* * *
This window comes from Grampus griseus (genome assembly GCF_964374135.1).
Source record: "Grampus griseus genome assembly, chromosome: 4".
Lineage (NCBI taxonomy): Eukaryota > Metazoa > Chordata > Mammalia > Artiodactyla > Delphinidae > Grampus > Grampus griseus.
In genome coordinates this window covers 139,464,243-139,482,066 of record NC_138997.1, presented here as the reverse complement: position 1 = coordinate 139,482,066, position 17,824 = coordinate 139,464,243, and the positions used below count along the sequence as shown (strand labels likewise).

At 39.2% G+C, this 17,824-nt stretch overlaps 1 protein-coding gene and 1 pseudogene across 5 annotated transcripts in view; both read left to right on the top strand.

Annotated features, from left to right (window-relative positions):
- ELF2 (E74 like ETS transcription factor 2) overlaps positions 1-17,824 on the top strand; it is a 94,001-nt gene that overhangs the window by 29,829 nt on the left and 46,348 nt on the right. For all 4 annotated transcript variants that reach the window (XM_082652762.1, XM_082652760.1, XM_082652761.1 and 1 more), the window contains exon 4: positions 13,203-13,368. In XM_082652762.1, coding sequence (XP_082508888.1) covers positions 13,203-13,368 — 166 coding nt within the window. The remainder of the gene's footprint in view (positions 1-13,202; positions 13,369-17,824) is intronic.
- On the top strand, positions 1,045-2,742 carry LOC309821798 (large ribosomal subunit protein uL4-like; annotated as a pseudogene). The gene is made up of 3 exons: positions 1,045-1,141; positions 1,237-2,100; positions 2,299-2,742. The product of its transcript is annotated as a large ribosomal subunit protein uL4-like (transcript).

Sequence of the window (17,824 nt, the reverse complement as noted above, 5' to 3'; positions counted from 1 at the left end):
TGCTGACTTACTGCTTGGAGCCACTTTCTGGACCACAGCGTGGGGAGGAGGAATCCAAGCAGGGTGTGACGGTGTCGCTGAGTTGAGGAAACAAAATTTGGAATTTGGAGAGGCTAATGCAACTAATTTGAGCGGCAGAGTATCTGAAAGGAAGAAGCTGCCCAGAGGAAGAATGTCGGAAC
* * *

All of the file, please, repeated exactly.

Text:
This window comes from Grampus griseus (genome assembly GCF_964374135.1).
Source record: "Grampus griseus genome assembly, chromosome: 4".
Lineage (NCBI taxonomy): Eukaryota > Metazoa > Chordata > Mammalia > Artiodactyla > Delphinidae > Grampus > Grampus griseus.
In genome coordinates this window covers 139,464,243-139,482,066 of record NC_138997.1, presented here as the reverse complement: position 1 = coordinate 139,482,066, position 17,824 = coordinate 139,464,243, and the positions used below count along the sequence as shown (strand labels likewise).

At 39.2% G+C, this 17,824-nt stretch overlaps 1 protein-coding gene and 1 pseudogene across 5 annotated transcripts in view; both read left to right on the top strand.

Annotated features, from left to right (window-relative positions):
- ELF2 (E74 like ETS transcription factor 2) overlaps positions 1-17,824 on the top strand; it is a 94,001-nt gene that overhangs the window by 29,829 nt on the left and 46,348 nt on the right. For all 4 annotated transcript variants that reach the window (XM_082652762.1, XM_082652760.1, XM_082652761.1 and 1 more), the window contains exon 4: positions 13,203-13,368. In XM_082652762.1, coding sequence (XP_082508888.1) covers positions 13,203-13,368 — 166 coding nt within the window. The remainder of the gene's footprint in view (positions 1-13,202; positions 13,369-17,824) is intronic.
- On the top strand, positions 1,045-2,742 carry LOC309821798 (large ribosomal subunit protein uL4-like; annotated as a pseudogene). The gene is made up of 3 exons: positions 1,045-1,141; positions 1,237-2,100; positions 2,299-2,742. The product of its transcript is annotated as a large ribosomal subunit protein uL4-like (transcript).

Sequence of the window (17,824 nt, the reverse complement as noted above, 5' to 3'; positions counted from 1 at the left end):
TGCTGACTTACTGCTTGGAGCCACTTTCTGGACCACAGCGTGGGGAGGAGGAATCCAAGCAGGGTGTGACGGTGTCGCTGAGTTGAGGAAACAAAATTTGGAATTTGGAGAGGCTAATGCAACTAATTTGAGCGGCAGAGTATCTGAAAGGAAGAAGCTGCCCAGAGGAAGAATGTCGGAAC